AG: “I can handle that well. The eight-week grind before a fight is much worse. Especially for your psyche, since you have to perform at your best every day. It’s not enough to “just” show up anymore. You got to work your ass off too. It’s not about having fun. It’s dead serious. It’s one of those things that either breaks you or makes you stronger.”

J: Word. It’s the same for me when I go to Japan for intense training. And I’m not alone – many Karate enthusiasts often travel to Japan in order to learn from masters of the art. In similar vein, you regularly travel to USA to learn from “master coaches” of MMA too. Why? What ancient teachings do they possess that you can’t train at home?

AG: “Well, they’ve got a whole lot more knowledge. About everything. And not only that, but their philosophy is different. Also, they have a lot more hard sparring, with better opponents, since more people practice it. Everything is on a higher level over there.”

Did I mention Alex is a striking specialist?

J: Just like Karate in Japan. Does the inspirational/motivational aspect play a part?

AG: “Absolutely. The inspiration you get from training with some of the best in the world is incredibly powerful for your self-esteem, especially if you happen to beat them. Another important aspect is the change of scenery, for my mental preparation. Getting away from my dogs, girlfriend and snuff changes my focus completely!”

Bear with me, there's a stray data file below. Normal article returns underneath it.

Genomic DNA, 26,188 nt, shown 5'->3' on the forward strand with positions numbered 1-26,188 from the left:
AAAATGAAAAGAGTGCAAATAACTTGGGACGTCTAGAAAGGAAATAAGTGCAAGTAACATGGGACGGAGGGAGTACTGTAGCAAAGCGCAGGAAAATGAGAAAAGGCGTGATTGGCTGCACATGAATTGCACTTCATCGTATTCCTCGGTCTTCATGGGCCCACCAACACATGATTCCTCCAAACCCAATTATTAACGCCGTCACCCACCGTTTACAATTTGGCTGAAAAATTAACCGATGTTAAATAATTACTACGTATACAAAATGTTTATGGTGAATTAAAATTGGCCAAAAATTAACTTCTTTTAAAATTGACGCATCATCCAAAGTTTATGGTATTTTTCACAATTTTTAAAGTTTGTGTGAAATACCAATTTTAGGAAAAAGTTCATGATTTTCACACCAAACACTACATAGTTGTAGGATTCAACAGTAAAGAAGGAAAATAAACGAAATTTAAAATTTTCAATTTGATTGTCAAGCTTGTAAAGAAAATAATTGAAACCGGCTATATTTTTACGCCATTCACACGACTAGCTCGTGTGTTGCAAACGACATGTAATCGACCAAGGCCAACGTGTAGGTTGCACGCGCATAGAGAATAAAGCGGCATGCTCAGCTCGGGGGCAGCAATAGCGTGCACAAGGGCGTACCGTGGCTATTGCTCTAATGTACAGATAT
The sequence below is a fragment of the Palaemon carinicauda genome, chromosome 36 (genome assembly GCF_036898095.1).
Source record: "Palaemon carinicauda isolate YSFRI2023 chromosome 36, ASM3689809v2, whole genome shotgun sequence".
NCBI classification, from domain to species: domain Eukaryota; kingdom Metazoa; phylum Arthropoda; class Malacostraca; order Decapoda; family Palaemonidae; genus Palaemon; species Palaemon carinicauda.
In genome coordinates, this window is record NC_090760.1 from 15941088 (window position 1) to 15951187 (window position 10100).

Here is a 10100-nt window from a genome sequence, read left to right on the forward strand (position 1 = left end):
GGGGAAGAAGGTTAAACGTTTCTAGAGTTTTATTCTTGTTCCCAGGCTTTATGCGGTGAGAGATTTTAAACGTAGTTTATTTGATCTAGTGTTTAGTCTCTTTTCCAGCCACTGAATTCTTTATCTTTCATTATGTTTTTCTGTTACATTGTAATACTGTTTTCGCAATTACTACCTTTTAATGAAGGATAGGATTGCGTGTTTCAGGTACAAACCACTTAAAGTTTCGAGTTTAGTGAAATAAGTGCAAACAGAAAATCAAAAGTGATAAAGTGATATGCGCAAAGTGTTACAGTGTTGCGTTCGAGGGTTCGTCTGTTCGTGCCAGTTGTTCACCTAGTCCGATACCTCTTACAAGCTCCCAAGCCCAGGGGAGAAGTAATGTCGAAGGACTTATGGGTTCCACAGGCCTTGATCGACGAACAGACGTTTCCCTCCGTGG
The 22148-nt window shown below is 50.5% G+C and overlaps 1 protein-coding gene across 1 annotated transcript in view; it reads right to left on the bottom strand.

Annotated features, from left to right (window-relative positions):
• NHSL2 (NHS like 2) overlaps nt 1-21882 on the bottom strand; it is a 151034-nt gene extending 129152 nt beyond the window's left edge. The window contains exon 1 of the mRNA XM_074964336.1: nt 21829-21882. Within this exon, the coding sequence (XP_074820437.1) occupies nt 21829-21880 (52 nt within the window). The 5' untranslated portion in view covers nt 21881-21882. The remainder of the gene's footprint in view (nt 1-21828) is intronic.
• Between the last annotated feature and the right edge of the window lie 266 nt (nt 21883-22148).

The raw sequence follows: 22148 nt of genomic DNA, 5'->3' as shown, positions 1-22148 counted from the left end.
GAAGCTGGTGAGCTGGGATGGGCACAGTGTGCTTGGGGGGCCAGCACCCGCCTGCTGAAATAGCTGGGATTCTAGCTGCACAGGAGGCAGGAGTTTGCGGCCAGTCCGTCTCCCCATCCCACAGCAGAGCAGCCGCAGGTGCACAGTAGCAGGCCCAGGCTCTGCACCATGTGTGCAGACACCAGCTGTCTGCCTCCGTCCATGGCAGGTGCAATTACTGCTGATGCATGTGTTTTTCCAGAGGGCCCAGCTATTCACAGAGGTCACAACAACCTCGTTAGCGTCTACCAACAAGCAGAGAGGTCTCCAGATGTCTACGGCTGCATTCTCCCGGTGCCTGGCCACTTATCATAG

J: I can imagine. But let’s talk about fear now. See, a lot of people get scared when they need to fight, even in the safe dojo environment. Do you ever feel afraid in your fights? How do you handle it? I mean, the guy standing in front of you has trained several months just to beat you up – but still, you always look so relaxed in your fights!

AG: “You’re kidding, right? I’m always afraid. And nervous. The trick is: Don’t be afraid of your fear. You should never be afraid of performance anxiety or fear, because those feelings are natural parts of a fight. In the best of worlds, that fear actually triggers your emotions to fight even better. Fighters who are never afraid or nervous don’t get far, because they lack that extra mental edge. Their game is not on top. Fear gives you that.”

J: True. Fear is a double-edged sword in the battle for peak performance. But, until you learn to cooperate with your fear, it can be helpful to control it some way. Do you have any mental training methods in MMA? In Karate we have mokuso.

AG: “My best advice for mental training is simply to create good habits, in order to build a sense of security and calm around you. Also, you could try to distance yourself emotionally from the whole situation. In my case, I just look at it objectively: We are two guys going inside a cage to work. That’s it. Try to de-escalate the pressure. Take a couple of deep breaths. Don’t hype things up. And stay positive, even if you’re fighting for your life. Positive thinking is a habit, like everything else. You get better at it with time.”

J: So basically, you want to be comfortable enough to trust your skills, but afraid enough to take it seriously?

AG: “You want to be like a ticking bomb. As calm as possible before the fight, to save energy… But ready to explode the second you step into the cage.”